On January 22 2014 Clearstream Banking, SA agreed to pay the Department of the Treasury's Office of Foreign Assets Control (OFAC) $152 million to settle claims that it violated US economic sanctions. Clearstream is a financial institution in Luxembourg and a subsidiary of the Deutsche Börse Group. It allegedly violated US sanctions laws by using an omnibus account at a US financial institution as a conduit to hold securities for the Central Bank of Iran (CBI), a target of US sanctions. The settlement follows on the heels of a number of OFAC settlements and enforcement actions against foreign financial institutions, and suggests that OFAC may begin imposing multimillion-dollar penalties against the securities industry similar to those imposed against financial institutions for so-called 'stripping'.
Going back to at least 2007, Clearstream held an omnibus account at a New York bank through which the CBI held a beneficial interest in securities worth over $2.8 billion. After Clearstream met with OFAC officials to negotiate a winding down of Clearstream's business with Iranian customers, it transferred the Iranian security entitlements from the CBI's account with Clearstream to a new account at Clearstream held by a different European bank. The CBI's securities continued to be held in the US bank as part of Clearstream's omnibus account. In other words, Clearstream was still holding the security entitlements in its US omnibus account and the CBI was still the beneficial owner of these security entitlements. However, the record of ownership on Clearstream's books now showed that the securities were owned by the European bank, rather than the CBI. The settlement agreement also suggests that Clearstream had reason to know that the CBI's interest in the securities had not changed. Even though Clearstream cooperated with OFAC's investigation and enacted remedial measures to strengthen customer due diligence, it still paid a hefty sum to settle these charges with OFAC.
OFAC's settlement with Clearstream extends to the securities industry a string of multimillion-dollar enforcement actions involving use of the US financial system. The government prosecuted enforcement cases against non-US financial institutions such as Credit Suisse, Barclays, ING and Standard Chartered for allegedly processing wires involving sanctioned parties through the US financial system by 'stripping' the references to the sanctioned parties from the Society for Worldwide Interbank Financial Telecommunication messages. The government is now expanding its enforcement to the securities industry, where omnibus and custodial accounts can obscure ultimate beneficial ownership.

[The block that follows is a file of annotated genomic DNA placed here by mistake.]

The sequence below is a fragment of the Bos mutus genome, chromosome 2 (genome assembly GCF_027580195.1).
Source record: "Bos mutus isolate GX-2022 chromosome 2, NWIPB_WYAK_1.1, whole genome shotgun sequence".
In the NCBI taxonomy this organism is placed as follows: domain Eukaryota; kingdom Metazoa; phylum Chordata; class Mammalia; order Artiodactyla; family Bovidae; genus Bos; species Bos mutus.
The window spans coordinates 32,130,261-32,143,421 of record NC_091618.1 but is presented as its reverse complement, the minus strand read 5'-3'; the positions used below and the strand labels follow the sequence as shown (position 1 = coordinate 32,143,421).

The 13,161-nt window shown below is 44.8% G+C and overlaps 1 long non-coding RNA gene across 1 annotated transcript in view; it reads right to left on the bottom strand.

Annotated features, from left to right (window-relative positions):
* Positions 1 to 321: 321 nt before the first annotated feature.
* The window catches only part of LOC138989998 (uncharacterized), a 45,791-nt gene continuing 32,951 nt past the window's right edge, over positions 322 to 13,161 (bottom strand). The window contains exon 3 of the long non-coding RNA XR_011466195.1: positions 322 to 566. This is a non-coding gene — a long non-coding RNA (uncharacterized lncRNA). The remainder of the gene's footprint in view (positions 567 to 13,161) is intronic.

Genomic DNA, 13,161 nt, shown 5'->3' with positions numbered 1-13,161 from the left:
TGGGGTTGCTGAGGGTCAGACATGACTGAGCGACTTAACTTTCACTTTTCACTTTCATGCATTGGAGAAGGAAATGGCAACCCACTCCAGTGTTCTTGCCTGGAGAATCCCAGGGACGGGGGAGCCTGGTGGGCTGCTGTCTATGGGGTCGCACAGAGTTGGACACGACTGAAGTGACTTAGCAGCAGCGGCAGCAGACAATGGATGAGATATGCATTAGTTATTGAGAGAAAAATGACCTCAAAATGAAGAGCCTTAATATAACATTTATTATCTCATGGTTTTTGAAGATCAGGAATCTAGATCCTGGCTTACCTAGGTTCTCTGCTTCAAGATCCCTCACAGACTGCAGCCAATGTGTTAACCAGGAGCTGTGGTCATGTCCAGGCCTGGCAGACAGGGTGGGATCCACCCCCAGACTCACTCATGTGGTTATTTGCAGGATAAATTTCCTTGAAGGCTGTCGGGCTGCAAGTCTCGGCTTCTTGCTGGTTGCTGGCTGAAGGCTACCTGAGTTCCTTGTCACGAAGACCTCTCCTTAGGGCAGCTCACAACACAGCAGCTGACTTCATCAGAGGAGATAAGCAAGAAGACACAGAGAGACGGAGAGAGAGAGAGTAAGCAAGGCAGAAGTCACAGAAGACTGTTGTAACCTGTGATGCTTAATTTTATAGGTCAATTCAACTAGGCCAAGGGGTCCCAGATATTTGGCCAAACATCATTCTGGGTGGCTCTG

The lesson is clear that foreign financial institutions must enact and enforce compliance programmes adequate to ensure compliance with US economic sanctions. The settlement agreement lists several remedial measures that Clearstream adopted to strengthen its sanctions compliance programme, including:
- conducting enhanced customer due diligence to understand the beneficial ownership of securities in its system (eg, requiring information about customers' relationships with any sanctioned persons or countries);
- limiting which customers are eligible to hold omnibus accounts based on their risk profile; and
- requiring customers to certify that they will not use or permit the indirect use of their accounts to facilitate the violation of US sanctions laws.
Only by scrutinising omnibus and custody accounts can companies operating in the securities industry ensure that they are not holding accounts for and providing services to sanctioned parties.
For further information on this topic please contact Lisa Crosby, Robert Torresen or Brenda Jacobs at Sidley Austin LLP by telephone (+1 202 736 8000), fax (+1 202 736 8711) or email (firstname.lastname@example.org, email@example.com or firstname.lastname@example.org). The Sidley Austin LLP website can be accessed at www.sidley.com.